Process talk: Aluminum etching

Palmystery – Photo-litho etching and relief monoprint; variable edition, 2022; Akua intaglio on Rives BFK; 12″x12″

Many people have used the term “etching” as a joke, as in “come up to my place to see my etchings.” We all know what that means, but most people may not know what etching means to printmaking.

Etching is an intaglio process — a design inscribed into a surface, or “plate”, ink is applied to the incisions and transferred to paper. It’s a technical process involving acid that bites into the raw metal to create the incisions. Acid-activated etching is done on metal. Drypoint is another intaglio process that doesn’t require acid, and which can be done on plastic, metal or even milk cartons.

This year I’ve been learning acid-based etching. I started with a relatively safe process involving copper-sulfate acid on aluminum, and fell in love with the grungy effects I can get.

Here’s how it works:

  • I start with a photo or scanned drawing and create a high-contrast image in photo-editing software. That image is converted to negative and printed to a polyester lithography plate (aka “Pronto plate”) via my laser printer.
  • Next, I transfer the image to an aluminum plate to create a resist for the acid bath. This resist is called a “ground”, which protects the areas that will not be etched in the acid bath. Here’s how:
    1. I transfer the laser-printed image using a lithography process in which Baldwin Intaglio Ground (or “BIG”, a non-toxic substance) is used instead of oil ink.
    2. I then place the inked pronto plate on a clean, degreased aluminum plate and run it through my etching press, Patsy.
    3. The ink is hardened in my homemade “oven” consisting of a cardboard box and a blow-dryer for about 25 minutes.
  • Once the ink — or ground — is thus transferred to the aluminum, the aluminum plate is placed in a relatively low-toxicity copper-sulfate bath for about 16 minutes. I love to watch the bits burble up from that lovely flat, shiny piece of metal:
click to view video

Save the mangroves, save our coastlines

“Coastal Living” was inspired by Extraction: Art on the Edge of the Abyss (@extraction_art), a global art intervention which seeks to provoke societal change by addressing hazards, both global and local, that are the result of our misuse of the planet. It will be exhibited as part of “KARST Grounds: Quatro Sunistra” at Tempus Projects in Tampa when their new space opens.

Living in Florida, I’m surrounded by mangrove forests, and am drawn to their tangled web. They are shadowy yet uplifting, stolid yet floating, tree-dancers that build shorelines. They nurse marine life, protect our shore against major storms, and defend against climate change. But these defenders are under siege.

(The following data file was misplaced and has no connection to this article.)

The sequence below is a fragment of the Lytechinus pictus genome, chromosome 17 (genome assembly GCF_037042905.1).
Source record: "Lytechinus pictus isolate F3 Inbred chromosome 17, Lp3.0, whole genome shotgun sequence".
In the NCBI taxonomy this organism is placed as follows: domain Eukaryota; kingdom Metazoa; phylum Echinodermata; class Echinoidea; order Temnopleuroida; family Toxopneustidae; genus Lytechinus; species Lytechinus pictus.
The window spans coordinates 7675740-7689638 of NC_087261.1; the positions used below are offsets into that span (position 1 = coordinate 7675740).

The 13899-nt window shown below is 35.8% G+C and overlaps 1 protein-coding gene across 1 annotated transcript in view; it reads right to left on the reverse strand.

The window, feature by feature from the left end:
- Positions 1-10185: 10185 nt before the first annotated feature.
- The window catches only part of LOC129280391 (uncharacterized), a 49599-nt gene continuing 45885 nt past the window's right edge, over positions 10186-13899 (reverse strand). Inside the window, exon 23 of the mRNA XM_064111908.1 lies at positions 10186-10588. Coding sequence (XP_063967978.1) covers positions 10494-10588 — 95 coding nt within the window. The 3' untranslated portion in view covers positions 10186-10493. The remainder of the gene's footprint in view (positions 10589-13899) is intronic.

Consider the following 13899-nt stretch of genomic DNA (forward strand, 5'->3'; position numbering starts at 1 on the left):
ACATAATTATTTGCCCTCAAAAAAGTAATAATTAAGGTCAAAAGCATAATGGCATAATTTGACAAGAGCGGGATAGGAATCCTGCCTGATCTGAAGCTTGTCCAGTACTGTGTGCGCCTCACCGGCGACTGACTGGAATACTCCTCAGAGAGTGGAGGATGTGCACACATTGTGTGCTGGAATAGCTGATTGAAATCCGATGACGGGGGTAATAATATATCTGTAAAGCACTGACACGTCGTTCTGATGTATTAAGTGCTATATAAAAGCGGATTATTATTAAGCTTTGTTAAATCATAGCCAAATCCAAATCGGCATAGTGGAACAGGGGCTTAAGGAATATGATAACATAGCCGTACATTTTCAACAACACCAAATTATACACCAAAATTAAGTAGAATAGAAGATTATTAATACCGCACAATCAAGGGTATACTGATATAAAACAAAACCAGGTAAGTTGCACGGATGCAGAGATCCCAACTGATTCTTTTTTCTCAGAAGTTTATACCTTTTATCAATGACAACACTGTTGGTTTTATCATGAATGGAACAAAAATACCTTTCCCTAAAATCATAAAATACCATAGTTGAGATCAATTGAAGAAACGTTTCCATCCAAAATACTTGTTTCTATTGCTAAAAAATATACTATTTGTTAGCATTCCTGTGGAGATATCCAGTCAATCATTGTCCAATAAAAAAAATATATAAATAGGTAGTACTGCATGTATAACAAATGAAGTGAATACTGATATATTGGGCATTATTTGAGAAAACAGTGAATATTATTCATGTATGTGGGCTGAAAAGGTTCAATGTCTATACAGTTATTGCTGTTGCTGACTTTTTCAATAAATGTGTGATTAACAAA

Coastal Living – drypoint, monoprint, 2021; Akua intaglio ink on recycled food containers and yard signs; 26.5” x 21.5”

“Coastal Living” is my visual prayer for mangrove preservation, realized as an altar with three predellas (narrative scenes at the base of an altar). Tranquil scenes of mangrove forest life are torn apart by urbanization. But the pictures of coastal development surfacing from these ruptures appear degraded, suggesting that the future of our own communities is in jeopardy. We sow seeds of our own destruction as we abuse the very defenses that protect our coastal communities. 

Global awareness, conservation and restoration are needed to preserve these venerated trees. My hope for these is shown in the center predella with a mangrove propagule, the birth of a new tree. 

To create this drypoint monoprint, I re-purposed printing plates and printed them onto used fast food containers. The frame is contrived from polypropylene signboards recycled from a golf fundraiser. There were definite challenges involved with repurposing these materials, providing me an object lesson in the difficulties of recycling.

Vital to the planet

At .01% of global landmass, mangrove forests are one of the most resilient, productive, and biodiverse ecosystems on Earth. Bridging ocean and land, these salt-tolerant trees support a diverse food web for marine- and wildlife. Their dense root systems form a natural infrastructure more efficient than man-made breakwaters at mitigating tropical storm surge damage to our coastal communities. And they are planet protectors: The mucky soil that accretes among their roots serves as a highly efficient carbon sink, sequestering 3 – 5 times more climate-warming carbon dioxide gas than tropical rainforests.

But mangrove forests are severely threatened by urbanization, conversion to agriculture and aquaculture, and accelerating sea level rise. From 1996 to 2016, the Global Mangrove Watch calculates global mangrove loss at nearly 11%, approximately 367 km a year.

Since 2016, deforestation has slowed to 4.3%, thanks to increased regulatory protection, environmental replanting and restoration programs as well as natural expansion in some areas, including the US (ironically due to climate change). But, these changes aren’t enough on their own to prevent further destruction: Widespread recognition of the value of mangroves to our coastal communities is needed to curb further development and industrialization.

See “The State of the World’s Mangroves 2021,” published by the Global Mangrove Alliance, for more information.